When someone says (or Tweets) something uninformed, insensitive, antiquated, or misguided, the Internet puts on its dancing shoes. It turns into an echo-chamber of faux-outrage, half-facts, and ridiculous punditry. None of which helps advance productive dialogue on any topic.
In fact, you could easily argue that the “dig in y’er heels” mentality sets most any cause because very few people end up looking good. The amount of reaction does not fit the action in question, which only serves to amplify the yelling. Three recent incidents:
Somehow, the act of posing for a picture has recently took on the term “selfie,” complete with loads of negative connotation. If the headline was “Obama takes picture with world leaders at Mandela memorial,” would the outrage have been so intense? Imagine if the image was sent via SnapChat?
From all that I’ve heard and read about Mandela, he would love the fact that world leaders were building and strengthening communications channels at his memorial service. But the coverage – and online discussion – of a cell phone picture distracted from that very real point.
This may be the greatest case study in people reacting to a headline without actually understanding the full context. Robertson stars on a show about backwater Louisiana men who make duck hunting tools. In an interview (click the link above for more), he made some fairly salacious remarks, including equating homosexuality to bestiality and saying that African-Americans were happy under Jim Crow laws. Robertson was suspended from his show by the network following the article’s release.
The “anti-gay” portion grabbed the biggest headlines, and that led to a firestorm of support on both sides. Liberal activist groups slammed Robertson and cheered A&E Networks, while conservative organizations and politicians did just the opposite.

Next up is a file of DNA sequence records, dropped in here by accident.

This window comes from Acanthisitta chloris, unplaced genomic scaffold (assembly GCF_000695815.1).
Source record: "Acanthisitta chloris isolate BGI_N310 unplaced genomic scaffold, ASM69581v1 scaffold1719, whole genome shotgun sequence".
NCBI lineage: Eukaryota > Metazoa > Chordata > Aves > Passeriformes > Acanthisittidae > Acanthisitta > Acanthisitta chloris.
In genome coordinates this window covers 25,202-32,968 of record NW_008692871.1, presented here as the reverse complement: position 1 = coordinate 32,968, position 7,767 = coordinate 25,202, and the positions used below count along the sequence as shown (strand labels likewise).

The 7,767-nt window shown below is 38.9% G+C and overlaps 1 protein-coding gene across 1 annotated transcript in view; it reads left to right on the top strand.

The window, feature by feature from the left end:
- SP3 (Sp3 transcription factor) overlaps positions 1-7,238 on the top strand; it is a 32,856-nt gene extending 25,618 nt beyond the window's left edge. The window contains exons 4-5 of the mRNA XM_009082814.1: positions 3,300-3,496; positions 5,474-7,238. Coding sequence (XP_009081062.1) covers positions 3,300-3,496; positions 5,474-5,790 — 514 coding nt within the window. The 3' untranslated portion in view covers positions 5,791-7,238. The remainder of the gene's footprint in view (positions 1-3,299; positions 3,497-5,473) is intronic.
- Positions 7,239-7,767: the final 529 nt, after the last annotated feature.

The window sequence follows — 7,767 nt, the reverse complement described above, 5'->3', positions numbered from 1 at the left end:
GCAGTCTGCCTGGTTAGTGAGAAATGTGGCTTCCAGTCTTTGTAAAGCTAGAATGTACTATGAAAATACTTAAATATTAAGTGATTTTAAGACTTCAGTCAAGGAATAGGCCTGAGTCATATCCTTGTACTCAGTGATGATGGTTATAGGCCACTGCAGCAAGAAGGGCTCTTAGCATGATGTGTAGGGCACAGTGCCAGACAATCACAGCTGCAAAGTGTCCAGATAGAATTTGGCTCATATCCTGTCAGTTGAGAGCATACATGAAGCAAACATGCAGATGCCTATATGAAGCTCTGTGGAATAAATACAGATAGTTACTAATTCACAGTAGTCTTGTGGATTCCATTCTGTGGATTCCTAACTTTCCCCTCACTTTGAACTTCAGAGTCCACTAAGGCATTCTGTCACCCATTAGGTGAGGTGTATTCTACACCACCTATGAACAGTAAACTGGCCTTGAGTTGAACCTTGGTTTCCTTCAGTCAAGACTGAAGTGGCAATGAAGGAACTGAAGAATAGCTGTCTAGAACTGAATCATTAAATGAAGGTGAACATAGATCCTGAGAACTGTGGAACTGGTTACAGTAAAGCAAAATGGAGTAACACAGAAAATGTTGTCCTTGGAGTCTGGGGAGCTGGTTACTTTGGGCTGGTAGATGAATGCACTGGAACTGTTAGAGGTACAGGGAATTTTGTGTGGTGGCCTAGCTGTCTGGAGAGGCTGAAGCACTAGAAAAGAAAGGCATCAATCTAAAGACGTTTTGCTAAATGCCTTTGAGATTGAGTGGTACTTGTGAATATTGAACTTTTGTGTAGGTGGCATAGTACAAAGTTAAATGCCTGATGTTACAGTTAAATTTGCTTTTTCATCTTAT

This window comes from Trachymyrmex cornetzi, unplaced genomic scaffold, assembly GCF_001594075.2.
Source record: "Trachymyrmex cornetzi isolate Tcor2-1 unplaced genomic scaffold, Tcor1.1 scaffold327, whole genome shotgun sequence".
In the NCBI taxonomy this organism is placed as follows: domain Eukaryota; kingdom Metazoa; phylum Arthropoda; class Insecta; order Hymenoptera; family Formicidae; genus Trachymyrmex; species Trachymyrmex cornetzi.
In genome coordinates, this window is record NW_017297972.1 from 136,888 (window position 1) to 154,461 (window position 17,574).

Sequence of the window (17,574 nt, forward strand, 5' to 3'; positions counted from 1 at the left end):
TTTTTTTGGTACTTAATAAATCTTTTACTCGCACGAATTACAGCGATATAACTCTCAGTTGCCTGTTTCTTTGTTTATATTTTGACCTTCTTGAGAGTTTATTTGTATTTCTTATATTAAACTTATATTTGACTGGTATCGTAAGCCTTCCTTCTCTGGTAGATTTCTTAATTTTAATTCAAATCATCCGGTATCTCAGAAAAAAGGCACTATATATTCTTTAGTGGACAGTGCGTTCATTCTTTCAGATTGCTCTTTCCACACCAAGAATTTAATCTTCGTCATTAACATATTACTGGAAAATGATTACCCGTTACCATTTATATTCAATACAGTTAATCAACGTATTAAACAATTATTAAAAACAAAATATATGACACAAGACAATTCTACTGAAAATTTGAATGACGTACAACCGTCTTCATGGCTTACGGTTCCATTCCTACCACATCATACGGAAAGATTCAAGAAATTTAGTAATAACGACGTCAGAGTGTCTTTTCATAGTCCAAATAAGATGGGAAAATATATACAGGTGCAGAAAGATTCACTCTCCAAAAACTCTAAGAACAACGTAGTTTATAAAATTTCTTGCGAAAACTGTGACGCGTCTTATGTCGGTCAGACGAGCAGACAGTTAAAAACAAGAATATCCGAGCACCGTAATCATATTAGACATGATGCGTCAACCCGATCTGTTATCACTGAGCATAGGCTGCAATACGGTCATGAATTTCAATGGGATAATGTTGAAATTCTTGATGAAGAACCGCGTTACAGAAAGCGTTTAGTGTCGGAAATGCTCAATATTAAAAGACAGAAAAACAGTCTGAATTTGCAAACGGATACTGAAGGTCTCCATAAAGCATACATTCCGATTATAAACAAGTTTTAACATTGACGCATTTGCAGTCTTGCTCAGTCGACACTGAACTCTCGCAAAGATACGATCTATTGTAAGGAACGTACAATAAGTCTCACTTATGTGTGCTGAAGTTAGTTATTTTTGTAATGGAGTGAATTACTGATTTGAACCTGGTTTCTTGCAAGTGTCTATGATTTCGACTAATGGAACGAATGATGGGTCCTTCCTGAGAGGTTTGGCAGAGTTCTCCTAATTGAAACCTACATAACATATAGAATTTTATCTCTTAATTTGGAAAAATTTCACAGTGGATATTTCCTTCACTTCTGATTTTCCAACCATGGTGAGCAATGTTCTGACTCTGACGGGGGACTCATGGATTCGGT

People saying Robertson shouldn’t be punished because he was exercising his First Amendment rights just don’t understand what free speech means. Free speech means the government can’t kill or imprison you for what you say. You are still accountable to your private employers and public opinion. And, even his staunchest of supporters can see the harm in the Jim Crow statement.
Chris Rock has a joke about when Siegfried and Roy’s tiger attacked one of the magicians. “The tiger didn’t go crazy,” Rock say. “The tiger went tiger!” That’s how I feel here.
I’m going to keep this one real short and simple.
A top communications person for CollegeHumor.com’s parent company Tweeted an offensive joke. That was bad. Real bad.
But it’s hard for me to get as angry as the hype suggests I should be.
Quick questions: Did you know who she was before the Tweet in question? Did you even know the name of her company before the Tweet? If you answered “no” to either of those questions, it’s hard to be uber-outraged.
The GoGo in-flight wi-fi response was probably worse, in the grand scheme of things, since they tried to turn a mistake into a marketing opportunity:
Still, none of these situations deserved the massive amounts of attention they ended up receiving. Obama met with some world leaders. A old man showed his true colors. And a publicist ruined her career in 140 characters.